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world to her, passed away in some measure at seeing how everything in the invalid's room was still unchanged, and cheerful as ever. · The bright little fire, with the small table before it, ready for her mother's tea, was just as usual ; Mrs. Marvin herself was looking as bright as if no verdict of death had been declared against her; Aunt Catherine was knitting away at her interminable strip of counterpane, with only an occasional little sigh and a few tears, conspicuously wiped away, to show that she bad heard the result of the visit.

Annie had never been so grateful to her for her crossness as she felt when the sharp little voice began, ' Dear me, those tiresome children! what a noise ! and Dr. Wightman said you must be kept quiet, my dear !

It was positively a delight to hear anything so natural as the little snappish grumbling at the children. The old lady, by dint of the very roughnesses of her temper, was great resource through that long strange evening; no one could easily settle down into tears with that prim figure and face always at hand to rouse her companions by some well-meant but provoking remark, ill-timed enough to set anyone's teeth on edge,' as Annie had often grumbled.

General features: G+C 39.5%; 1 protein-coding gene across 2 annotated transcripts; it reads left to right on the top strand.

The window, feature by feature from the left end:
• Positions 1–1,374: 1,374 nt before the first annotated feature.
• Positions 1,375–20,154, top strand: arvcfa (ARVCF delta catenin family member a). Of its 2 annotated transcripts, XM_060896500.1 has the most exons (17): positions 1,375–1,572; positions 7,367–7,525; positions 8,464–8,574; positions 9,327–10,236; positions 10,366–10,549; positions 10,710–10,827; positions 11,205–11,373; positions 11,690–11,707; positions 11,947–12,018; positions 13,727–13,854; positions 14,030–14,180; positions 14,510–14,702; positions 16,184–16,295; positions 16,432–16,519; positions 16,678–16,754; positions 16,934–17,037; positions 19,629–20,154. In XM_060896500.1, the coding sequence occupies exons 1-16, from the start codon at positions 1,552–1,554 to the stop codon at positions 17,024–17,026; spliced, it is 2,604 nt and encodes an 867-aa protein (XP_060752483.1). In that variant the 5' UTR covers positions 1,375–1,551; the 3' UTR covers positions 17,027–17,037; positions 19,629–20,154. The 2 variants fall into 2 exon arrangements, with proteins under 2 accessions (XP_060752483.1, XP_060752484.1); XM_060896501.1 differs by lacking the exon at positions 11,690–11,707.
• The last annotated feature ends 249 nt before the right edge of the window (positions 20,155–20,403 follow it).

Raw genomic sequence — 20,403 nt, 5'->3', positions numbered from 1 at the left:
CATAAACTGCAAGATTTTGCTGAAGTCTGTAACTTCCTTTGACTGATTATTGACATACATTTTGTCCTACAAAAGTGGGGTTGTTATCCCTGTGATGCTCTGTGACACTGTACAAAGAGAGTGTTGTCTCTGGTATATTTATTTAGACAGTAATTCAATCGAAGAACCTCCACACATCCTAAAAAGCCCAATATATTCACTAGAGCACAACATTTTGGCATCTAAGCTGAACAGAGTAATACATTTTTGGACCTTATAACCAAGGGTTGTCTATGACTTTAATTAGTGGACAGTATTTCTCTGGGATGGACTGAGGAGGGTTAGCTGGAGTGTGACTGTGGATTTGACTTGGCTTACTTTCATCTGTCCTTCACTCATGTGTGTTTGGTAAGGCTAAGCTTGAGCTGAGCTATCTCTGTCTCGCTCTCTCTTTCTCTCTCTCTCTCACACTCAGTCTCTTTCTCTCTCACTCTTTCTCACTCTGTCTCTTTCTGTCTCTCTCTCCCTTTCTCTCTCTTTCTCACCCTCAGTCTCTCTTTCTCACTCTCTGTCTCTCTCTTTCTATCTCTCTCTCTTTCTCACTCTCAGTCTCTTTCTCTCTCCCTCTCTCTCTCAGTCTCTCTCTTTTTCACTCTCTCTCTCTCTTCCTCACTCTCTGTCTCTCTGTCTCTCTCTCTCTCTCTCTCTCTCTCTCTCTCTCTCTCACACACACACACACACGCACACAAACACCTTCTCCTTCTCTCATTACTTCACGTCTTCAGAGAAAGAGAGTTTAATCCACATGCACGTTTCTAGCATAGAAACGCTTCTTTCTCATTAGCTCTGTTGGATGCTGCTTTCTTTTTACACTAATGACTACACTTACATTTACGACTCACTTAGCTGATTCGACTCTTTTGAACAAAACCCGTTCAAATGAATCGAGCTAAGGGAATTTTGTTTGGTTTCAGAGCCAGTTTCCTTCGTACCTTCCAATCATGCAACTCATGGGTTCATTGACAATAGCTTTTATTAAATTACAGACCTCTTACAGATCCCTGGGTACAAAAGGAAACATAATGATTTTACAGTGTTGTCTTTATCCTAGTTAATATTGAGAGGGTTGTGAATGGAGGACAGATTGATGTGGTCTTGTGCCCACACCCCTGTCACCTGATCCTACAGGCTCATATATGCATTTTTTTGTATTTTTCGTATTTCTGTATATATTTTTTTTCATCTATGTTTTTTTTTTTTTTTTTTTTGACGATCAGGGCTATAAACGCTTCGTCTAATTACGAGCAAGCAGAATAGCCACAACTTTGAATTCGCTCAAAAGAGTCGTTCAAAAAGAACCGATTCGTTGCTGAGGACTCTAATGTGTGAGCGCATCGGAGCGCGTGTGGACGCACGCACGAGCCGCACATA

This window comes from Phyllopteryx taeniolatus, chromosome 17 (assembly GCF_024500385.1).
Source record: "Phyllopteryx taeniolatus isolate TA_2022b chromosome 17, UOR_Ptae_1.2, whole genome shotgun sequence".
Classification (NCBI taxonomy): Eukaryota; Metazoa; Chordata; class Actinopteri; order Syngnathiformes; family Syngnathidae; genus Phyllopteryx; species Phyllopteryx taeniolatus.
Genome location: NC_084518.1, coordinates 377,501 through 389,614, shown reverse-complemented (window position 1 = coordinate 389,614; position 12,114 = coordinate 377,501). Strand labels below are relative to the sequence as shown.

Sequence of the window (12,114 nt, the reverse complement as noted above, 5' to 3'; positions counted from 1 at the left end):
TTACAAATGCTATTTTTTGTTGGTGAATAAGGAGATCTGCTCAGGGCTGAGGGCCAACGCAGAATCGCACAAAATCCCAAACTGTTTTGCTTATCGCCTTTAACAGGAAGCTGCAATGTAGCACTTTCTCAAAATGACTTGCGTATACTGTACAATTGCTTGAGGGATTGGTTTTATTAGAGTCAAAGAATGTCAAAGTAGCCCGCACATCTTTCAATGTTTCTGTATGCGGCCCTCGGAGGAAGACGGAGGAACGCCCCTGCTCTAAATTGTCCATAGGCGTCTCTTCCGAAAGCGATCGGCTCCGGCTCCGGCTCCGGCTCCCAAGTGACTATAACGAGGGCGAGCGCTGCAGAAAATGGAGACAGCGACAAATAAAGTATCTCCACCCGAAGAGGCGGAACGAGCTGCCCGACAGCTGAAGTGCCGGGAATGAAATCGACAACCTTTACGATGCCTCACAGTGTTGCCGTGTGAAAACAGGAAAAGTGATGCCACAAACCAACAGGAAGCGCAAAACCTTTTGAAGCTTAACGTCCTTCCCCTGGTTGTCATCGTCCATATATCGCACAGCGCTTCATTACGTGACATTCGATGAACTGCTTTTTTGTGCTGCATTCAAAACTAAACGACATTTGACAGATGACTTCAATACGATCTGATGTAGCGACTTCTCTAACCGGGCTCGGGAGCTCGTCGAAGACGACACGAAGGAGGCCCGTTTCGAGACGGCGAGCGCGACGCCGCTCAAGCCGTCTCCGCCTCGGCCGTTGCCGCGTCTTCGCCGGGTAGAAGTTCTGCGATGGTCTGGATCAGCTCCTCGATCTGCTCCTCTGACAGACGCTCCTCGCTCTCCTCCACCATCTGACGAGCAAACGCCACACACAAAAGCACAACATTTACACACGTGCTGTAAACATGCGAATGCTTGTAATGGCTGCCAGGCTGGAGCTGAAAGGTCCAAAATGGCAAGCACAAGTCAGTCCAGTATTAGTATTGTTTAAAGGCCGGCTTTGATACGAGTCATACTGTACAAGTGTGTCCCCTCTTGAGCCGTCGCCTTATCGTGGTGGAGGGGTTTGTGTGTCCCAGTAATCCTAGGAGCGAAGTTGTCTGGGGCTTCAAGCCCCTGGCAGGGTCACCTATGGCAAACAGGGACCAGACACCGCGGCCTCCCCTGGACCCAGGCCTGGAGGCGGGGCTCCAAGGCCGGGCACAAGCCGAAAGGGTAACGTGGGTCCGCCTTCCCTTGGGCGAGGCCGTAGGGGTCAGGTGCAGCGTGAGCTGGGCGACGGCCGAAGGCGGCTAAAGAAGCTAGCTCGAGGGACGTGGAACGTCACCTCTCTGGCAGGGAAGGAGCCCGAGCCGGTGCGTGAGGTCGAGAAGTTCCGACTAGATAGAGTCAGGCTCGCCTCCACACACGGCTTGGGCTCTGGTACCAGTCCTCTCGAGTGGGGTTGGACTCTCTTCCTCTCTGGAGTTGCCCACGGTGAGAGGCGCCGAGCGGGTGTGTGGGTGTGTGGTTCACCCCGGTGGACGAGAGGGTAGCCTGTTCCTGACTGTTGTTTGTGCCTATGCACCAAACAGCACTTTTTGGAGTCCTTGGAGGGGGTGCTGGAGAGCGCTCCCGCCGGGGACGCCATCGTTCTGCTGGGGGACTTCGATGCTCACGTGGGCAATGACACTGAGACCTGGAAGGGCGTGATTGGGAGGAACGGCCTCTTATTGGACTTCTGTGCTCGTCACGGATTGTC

And Mrs. Marvin did, in another way, all that she could to help the others; though it was doubtful whether her cheerfulness did not make the trouble yet harder by force of contrast. Who could believe-seeing and hearing her placid looks and bright voice--that Dr. Wightman had come, and said that !

'I declare, Papa,' said Annie, a few days afterwards, when the certainty of what was coming was growing more realized, “I don't think I should mind it so much if she wasn't so contented. She is just as cheerful this morning as if—as if—she never seems to think that anything is coming to an end-as it is, Papa ! but as if her life was going on and on through it all.'

Mr. Marvin almost smiled at the incoherent remark.

'I know what you mean, my dear; and your dear mother is right. Annie, immortality does live on through what we call death! your mamma has found the clue to the greatest mystery of all; you should be very thankful for it.'

• I'm not ! answered Annie's rebellious thoughts; thankfulness seemed to be the most difficult thing in the world now; to be patient was more than the poor girl hoped for; to be grateful—'ah! I'm not half good enough for that!' she sighed.

She began to envy even Arthur now, for the state of blissful ignorance' he seemed to enjoy on the one dreaded subject.